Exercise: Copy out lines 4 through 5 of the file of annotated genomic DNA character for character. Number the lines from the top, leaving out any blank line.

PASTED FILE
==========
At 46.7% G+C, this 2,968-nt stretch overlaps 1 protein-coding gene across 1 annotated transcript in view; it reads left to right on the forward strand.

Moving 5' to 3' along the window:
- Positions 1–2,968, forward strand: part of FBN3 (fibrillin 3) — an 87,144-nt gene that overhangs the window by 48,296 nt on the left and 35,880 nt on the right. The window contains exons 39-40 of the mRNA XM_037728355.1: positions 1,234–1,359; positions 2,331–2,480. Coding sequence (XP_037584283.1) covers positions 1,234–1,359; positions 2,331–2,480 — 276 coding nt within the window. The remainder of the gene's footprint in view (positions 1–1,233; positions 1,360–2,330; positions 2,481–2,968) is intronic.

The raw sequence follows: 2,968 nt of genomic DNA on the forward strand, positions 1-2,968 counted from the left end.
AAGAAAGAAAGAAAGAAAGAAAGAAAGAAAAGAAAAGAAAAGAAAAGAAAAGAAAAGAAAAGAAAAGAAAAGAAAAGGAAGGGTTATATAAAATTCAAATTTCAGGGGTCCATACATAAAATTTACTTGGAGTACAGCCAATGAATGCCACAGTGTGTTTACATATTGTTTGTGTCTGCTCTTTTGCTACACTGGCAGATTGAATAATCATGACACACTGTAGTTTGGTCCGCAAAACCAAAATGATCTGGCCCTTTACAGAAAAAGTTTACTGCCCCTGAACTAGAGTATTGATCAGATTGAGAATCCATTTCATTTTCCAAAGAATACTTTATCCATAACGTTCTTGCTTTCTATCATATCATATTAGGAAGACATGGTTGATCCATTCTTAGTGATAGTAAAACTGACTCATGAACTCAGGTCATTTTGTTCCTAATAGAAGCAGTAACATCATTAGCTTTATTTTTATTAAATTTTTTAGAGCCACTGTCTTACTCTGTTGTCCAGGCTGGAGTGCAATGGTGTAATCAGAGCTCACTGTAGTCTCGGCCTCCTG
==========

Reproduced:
The raw sequence follows: 2,968 nt of genomic DNA on the forward strand, positions 1-2,968 counted from the left end.
AAGAAAGAAAGAAAGAAAGAAAGAAAGAAAAGAAAAGAAAAGAAAAGAAAAGAAAAGAAAAGAAAAGAAAAGAAAAGGAAGGGTTATATAAAATTCAAATTTCAGGGGTCCATACATAAAATTTACTTGGAGTACAGCCAATGAATGCCACAGTGTGTTTACATATTGTTTGTGTCTGCTCTTTTGCTACACTGGCAGATTGAATAATCATGACACACTGTAGTTTGGTCCGCAAAACCAAAATGATCTGGCCCTTTACAGAAAAAGTTTACTGCCCCTGAACTAGAGTATTGATCAGATTGAGAATCCATTTCATTTTCCAAAGAATACTTTATCCATAACGTTCTTGCTTTCTATCATATCATATTAGGAAGACATGGTTGATCCATTCTTAGTGATAGTAAAACTGACTCATGAACTCAGGTCATTTTGTTCCTAATAGAAGCAGTAACATCATTAGCTTTATTTTTATTAAATTTTTTAGAGCCACTGTCTTACTCTGTTGTCCAGGCTGGAGTGCAATGGTGTAATCAGAGCTCACTGTAGTCTCGGCCTCCTG